Will real-time data processing replace batch processing?
At Confluent's user conference, Kafka co-creator Jay Kreps argued that stream processing would eventually supplant traditional methods of batch processing altogether.
Absolutely: Businesses operate in real-time and are looking to move their IT systems to real-time capabilities.
Eventually: Enterprises will adopt technology slowly, so batch processing will be around for several more years.
No way: Stream processing is a niche, and there will always be cases where batch processing is the only option.
CI/CD / Containers / Software Development

Chef Brings Its IT Automation Portfolio to the Cloud

May 23rd, 2017 8:30am by
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Moving IT operations to the cloud will require a good deal of automation, argues IT management software provider Chef. To this end, the company has consolidated more of its technologies into its software deployment platform, Chef Automate, to further ease the process of containerizing applications and moving them to the cloud.

“A lot of companies are looking at next generation technologies like the cloud and containerization,” said Ken Cheney, Chef chief marketing officer. Chef can help these organizations “create a consistent and repeatable pattern” of software deployment into these new environments, Cheney said.

“Continuous automation, when you do it right, is a bridge between your current environment and where you need to go in the future,” Cheney said.

These updates will be demonstrated this week at ChefConf, the company’s annual user conference being held this week in Austin, Texas.

The Chef Automate package, built on the company’s widely used open source self-named IT automation software, now includes capabilities for security and compliance checking, as well as the ability to further automate the process of assembling and updating container-based applications. The company has also released a number of plugins to extend compliance checking operations into the AWS, Azure and VMware vSphere-based cloud services.

Automate’s compliance checking capabilities come from Chef’s open source InSpec, introduced in 2015 as stand-alone software. InSpec compares the current configuration of an application with a set of security checks to ensure no vulnerabilities exist in the third-party software libraries contained within that package.

“As part of every software build, every time you push a change, you can have code tests for your infrastructure and application stacks for that vulnerability,” Cheney explained. The software can check for known vulnerabilities, such as the recent WannaCry random attack, as well as to ensure that third-party software being used within a package, such as ssh, are the latest versions. InSpec also checks against guidelines from the organization for external or internal compliance polices.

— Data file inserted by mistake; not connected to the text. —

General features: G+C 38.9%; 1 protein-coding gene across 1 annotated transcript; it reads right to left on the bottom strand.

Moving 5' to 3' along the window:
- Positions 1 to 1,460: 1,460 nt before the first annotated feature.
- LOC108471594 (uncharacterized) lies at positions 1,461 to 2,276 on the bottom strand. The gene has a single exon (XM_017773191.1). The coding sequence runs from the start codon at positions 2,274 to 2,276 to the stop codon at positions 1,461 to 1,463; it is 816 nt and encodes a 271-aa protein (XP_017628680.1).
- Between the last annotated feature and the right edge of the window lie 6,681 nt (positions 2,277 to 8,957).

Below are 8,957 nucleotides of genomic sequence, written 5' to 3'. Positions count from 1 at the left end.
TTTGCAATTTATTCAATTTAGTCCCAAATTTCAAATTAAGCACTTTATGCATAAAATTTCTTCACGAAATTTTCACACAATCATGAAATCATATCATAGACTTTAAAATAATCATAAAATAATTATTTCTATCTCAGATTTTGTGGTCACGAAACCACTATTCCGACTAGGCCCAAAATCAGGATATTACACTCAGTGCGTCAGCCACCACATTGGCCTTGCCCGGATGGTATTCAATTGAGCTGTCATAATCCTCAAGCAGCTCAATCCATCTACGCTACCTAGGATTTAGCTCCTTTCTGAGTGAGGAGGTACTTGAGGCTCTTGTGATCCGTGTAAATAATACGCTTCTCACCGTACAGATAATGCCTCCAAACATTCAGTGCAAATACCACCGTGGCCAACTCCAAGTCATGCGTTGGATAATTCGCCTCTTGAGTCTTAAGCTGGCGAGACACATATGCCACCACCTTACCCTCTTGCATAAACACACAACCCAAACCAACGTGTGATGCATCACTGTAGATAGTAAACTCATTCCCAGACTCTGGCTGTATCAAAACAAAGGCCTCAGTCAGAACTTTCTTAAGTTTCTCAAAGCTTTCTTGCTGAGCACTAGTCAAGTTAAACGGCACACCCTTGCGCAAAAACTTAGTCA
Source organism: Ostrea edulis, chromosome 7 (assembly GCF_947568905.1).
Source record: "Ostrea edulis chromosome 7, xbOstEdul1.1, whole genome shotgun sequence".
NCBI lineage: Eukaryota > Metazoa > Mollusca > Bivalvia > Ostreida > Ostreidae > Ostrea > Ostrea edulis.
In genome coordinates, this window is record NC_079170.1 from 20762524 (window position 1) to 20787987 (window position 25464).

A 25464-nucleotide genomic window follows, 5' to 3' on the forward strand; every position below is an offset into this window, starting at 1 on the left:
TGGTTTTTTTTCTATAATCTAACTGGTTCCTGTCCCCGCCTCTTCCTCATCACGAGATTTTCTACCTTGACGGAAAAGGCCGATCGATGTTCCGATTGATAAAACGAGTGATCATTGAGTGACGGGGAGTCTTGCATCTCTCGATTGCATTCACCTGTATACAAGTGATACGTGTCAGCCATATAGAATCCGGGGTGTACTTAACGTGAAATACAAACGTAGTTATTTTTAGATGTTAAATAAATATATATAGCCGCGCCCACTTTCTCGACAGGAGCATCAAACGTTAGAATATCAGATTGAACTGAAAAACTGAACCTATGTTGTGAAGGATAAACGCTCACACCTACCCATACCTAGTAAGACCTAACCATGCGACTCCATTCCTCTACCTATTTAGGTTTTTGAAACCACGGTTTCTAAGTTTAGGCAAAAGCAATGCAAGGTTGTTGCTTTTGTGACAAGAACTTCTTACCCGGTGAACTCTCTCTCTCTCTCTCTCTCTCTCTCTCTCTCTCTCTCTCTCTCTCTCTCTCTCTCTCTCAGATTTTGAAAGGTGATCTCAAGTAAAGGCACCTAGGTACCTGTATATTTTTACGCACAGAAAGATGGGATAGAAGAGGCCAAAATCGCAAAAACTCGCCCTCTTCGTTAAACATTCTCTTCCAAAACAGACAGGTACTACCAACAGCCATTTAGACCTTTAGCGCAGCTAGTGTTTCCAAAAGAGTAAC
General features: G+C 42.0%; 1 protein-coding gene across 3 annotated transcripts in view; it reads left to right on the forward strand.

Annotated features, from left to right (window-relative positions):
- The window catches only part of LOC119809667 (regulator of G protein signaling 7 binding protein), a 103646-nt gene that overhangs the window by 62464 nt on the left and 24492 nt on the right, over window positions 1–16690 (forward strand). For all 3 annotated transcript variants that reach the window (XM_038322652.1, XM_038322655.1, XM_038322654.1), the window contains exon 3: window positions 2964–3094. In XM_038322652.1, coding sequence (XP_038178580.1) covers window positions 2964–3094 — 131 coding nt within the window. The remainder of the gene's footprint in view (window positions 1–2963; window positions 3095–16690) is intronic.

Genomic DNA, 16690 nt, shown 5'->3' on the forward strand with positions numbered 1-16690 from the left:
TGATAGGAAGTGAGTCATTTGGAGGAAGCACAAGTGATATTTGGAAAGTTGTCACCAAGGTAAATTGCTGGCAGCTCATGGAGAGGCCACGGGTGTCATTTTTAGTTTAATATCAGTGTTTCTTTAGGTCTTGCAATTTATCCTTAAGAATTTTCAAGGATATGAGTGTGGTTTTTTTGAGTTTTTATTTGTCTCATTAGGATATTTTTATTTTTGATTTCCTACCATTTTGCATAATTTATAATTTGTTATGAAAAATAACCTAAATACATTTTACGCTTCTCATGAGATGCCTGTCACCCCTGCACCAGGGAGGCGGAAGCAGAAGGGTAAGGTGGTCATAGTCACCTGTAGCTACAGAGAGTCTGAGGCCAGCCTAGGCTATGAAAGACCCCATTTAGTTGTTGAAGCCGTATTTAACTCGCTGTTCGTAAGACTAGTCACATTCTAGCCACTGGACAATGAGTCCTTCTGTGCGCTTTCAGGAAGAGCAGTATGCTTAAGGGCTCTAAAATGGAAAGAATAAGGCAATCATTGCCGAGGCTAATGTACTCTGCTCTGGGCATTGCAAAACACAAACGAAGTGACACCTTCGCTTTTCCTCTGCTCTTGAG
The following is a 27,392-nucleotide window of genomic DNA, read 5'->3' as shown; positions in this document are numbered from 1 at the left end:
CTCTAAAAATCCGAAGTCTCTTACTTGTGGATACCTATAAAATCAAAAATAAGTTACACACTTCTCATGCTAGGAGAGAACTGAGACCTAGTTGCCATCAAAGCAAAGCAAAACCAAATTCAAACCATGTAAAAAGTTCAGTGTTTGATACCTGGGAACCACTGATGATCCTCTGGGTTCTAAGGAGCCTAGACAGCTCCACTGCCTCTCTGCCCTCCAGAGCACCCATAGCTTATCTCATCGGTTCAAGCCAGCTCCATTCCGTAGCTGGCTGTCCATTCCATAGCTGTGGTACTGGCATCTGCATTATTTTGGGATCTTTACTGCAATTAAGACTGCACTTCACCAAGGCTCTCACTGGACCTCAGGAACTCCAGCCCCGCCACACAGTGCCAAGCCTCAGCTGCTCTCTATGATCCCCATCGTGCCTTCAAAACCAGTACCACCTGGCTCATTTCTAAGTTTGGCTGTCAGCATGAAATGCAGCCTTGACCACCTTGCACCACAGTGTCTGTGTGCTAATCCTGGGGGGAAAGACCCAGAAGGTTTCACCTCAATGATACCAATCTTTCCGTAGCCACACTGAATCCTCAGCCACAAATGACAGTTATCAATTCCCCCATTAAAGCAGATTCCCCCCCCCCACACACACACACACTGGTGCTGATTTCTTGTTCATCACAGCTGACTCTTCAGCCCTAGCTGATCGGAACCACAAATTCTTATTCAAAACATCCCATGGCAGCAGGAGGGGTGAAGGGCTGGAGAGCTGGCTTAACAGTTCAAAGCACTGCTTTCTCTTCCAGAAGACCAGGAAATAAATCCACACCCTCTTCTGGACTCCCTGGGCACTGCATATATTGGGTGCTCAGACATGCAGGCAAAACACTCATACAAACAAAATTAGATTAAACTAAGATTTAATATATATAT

The InSpec software has also been updated to work with cloud deployments. Three new incubation projects — InSpec AWS, InSpec Azure, and InSpec vSphere — provide a set of APIs for scanning cloud deployments to check for vulnerabilities and compliance.

Habitat Catches On

Introduced last yearHabitat is the company’s open source software for  packaging, building and managing portable apps within containers. Chef has rolled Habitat into Automate and continues to develop the technology. This year brings a set of helper functions called Habitat Scaffolding, which speed the containerization of apps built in Ruby on Rails, Go and Node.js (with other languages and frameworks to follow).

To further speed the deployment process, the company has also introduced  Habitat Plans, a set of plans for quickly rolling out system software for a variety of common-use scenarios. these build plans cover a range of common uses:

  • Big Data: For deployments of Cassandra, Spark, Storm, Kafka, Zookeeper, CrateDB.
  • Databases: PostgreSQL, MySQL, Redis, Shield backup.
  • Developer and Content Tools: Jenkins, Drupal, WordPress.
  • Monitoring: Prometheus, Grafana.
  • Middleware: WebSphere, Mulesoft, Varnish, RabbitMQ, Consul.

Habitat now also features the ability to automatically rebuild core applications when the software libraries the application relies on get updated. Chef is also launching a public build service for Habitat, which will streamline the process of building and storing Habitat-based applications in a hosted environment.

Since the launch of Habitat, Chef has seen considerable interest in the technology, especially for “organizations that are going down the path of putting containers into production,” Cheney said.  It solves the pain point of how to package a complex application within a container and “have it work correctly,” he said. One company uses Habitat to package legacy apps so that they can be run in a microservices environment. Another uses the software to package stateful application for the Cloud Foundry platform.

Over 1,500 people are expected to attend ChefConf this year. Chef software has been downloaded over 40 million times, and the company estimates it has a community of 70,000 members around the software, as well as 25,000 organizations using the software. The company has doubled its enterprise customer based over the past two years, and has enjoyed sales growth of 50 percent in 2016, thanks in no small part to expansion into the Europe and Asian markets.

Check back at The New Stack through this week for more coverage of ChefConf 2017.

Chef, Cloud Foundry Foundation and VMware are sponsors of The New Stack.

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